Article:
A friend and photographer shared Francesca Woodman’s work with me a year ago this past December. I was not familiar with her art at the time but immediately resonated with her and her story. Woodman is an influential photographer whose need to photograph herself seemed to be the psychological equivalent of what poetry meant for Anne Sexton. Not only did Woodman photograph herself, she often photographed other women, usually blurring their faces. We had the self confessional photography of Nan Goldin; who photographed obsession and dependency and Cindy Sherman’s conceptual self portraiture. Then there was Francesca Woodman.
Many photographers are cool and completely distant from their work. What deeply resonated for me was Woodman’s complete and utter honesty of herself, her feelings and emotions. Her rawness is a breath of fresh air. She explored herself and her body in abandoned builidings, as well as in New York, Rome and Rhode Island, sometimes adding her feelings in words, onto the prints.
Her haunting photographs are as fresh today as when she made them 30 years ago. Woodman’s photos ache with tenderness, isolation, loneliness, pain and the sheer genius of her compulsive nature and intense relationship with her camera. She was concerned with femininity and female subjectivity. Her deeply personal work leaves me with many questions which is what a great photograph does. Her photos have left an indelible image on my mind and in my heart.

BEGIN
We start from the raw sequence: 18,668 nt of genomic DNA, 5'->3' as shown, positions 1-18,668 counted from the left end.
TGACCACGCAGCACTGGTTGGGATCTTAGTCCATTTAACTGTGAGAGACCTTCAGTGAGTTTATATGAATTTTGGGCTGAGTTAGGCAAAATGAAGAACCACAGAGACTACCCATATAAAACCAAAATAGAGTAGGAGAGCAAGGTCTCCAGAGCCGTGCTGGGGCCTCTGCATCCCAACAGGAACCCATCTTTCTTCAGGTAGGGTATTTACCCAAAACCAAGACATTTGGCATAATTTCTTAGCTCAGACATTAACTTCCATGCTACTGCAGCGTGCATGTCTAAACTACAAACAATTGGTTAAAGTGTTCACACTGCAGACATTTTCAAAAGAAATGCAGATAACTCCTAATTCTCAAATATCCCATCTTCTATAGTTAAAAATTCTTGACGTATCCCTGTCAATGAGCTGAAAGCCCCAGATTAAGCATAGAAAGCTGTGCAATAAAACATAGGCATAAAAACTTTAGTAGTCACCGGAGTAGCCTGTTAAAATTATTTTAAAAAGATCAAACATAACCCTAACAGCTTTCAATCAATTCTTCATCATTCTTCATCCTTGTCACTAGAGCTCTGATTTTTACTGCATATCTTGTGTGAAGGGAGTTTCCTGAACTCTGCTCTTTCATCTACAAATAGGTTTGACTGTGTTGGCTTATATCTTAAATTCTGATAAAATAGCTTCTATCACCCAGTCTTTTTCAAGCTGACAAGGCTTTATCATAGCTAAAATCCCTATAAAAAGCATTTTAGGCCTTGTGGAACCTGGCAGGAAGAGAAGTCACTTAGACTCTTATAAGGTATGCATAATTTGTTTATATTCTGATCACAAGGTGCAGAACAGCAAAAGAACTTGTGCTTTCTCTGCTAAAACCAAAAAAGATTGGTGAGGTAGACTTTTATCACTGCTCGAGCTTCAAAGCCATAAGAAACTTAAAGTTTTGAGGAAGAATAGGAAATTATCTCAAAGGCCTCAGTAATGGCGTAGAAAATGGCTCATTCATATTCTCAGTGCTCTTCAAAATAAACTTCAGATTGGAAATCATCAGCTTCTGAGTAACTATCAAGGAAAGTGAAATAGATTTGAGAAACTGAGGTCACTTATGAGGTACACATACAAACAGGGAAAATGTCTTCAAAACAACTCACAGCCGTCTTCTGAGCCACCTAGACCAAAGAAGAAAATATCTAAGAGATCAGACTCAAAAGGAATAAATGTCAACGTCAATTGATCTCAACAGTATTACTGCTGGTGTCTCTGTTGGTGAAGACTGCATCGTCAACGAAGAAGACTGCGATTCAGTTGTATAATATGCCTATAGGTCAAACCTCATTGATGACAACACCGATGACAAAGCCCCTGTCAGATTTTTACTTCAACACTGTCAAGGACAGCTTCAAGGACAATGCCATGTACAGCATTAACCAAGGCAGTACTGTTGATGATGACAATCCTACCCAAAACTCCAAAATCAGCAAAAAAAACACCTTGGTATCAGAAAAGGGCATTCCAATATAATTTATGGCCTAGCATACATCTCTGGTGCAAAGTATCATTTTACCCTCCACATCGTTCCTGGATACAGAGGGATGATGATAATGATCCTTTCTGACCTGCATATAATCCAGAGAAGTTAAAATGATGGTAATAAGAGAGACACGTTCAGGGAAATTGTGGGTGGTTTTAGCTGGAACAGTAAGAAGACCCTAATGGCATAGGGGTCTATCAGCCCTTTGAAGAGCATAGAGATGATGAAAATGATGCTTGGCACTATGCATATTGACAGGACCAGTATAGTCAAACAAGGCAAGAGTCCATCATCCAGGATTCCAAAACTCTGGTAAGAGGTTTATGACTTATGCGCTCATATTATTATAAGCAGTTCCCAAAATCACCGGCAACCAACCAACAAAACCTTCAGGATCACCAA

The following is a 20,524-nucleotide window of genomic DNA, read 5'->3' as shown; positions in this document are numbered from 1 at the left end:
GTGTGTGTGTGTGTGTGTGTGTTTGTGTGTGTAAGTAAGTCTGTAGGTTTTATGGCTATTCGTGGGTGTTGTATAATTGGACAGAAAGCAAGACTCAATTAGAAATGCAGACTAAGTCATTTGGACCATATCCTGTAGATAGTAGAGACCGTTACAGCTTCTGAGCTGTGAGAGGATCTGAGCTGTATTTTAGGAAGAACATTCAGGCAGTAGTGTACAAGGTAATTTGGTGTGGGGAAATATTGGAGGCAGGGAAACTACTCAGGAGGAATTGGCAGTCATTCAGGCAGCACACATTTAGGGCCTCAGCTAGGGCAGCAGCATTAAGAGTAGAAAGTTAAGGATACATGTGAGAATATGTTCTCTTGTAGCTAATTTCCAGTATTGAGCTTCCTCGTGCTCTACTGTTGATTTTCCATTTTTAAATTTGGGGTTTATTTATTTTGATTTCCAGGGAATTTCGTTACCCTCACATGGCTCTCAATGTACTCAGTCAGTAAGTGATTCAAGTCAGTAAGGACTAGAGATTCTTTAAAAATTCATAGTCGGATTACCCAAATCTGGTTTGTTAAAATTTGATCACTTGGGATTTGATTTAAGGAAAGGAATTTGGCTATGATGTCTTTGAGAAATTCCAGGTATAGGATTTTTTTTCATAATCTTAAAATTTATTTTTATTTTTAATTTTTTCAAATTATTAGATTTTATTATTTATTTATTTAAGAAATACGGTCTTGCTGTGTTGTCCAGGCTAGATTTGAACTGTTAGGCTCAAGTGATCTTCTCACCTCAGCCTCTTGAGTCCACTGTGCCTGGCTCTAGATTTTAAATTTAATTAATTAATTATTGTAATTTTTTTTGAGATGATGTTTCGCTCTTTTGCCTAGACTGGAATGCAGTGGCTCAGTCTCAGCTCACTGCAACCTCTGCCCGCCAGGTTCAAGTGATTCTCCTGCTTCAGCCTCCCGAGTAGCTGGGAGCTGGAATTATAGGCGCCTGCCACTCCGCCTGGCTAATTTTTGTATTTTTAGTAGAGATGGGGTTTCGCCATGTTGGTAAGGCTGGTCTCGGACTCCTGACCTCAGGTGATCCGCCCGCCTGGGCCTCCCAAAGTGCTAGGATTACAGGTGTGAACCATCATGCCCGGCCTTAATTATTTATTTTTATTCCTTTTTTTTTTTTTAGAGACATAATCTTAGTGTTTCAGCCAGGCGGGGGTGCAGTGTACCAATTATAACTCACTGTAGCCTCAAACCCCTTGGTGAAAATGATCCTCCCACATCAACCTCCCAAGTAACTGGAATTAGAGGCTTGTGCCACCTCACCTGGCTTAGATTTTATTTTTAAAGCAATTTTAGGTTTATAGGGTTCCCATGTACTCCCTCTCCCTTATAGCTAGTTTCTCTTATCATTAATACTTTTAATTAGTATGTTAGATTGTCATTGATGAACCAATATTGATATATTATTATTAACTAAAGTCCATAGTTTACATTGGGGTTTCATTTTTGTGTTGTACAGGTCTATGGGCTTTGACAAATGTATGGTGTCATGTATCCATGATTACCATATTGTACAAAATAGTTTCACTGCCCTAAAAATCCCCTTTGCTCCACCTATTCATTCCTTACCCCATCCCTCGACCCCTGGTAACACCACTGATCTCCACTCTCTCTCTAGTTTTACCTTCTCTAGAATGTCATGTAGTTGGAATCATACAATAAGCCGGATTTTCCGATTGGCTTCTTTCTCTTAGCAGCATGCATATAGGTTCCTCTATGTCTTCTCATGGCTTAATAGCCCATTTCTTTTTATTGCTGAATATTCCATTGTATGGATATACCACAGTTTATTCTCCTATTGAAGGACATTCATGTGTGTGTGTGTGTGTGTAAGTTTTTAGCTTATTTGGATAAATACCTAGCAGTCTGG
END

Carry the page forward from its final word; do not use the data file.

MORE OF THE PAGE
Woodman photographed herself from the age of 13 until her suicide at 22. She was depressed due to her work not being taken seriously and after a broken relationship with her boyfriend, she survived a suicide attempt in late 1980. In January 1981, after living with her parents in Manhattan, she jumped out of a loft window to her death. I am reminded of Bernie Taupin, Elton John’s lyricist’s words from Razor Face off the Madman Across the Water album; (yes, i still call them albums)
” Oh, it must be hard for the likes of you to get by
in a world that you just can’t see through and it looks so cold,
How does it feel to know you can’t go home.”
Francesca Woodman’s exhibit is at SFMOMA until February 20, 2012: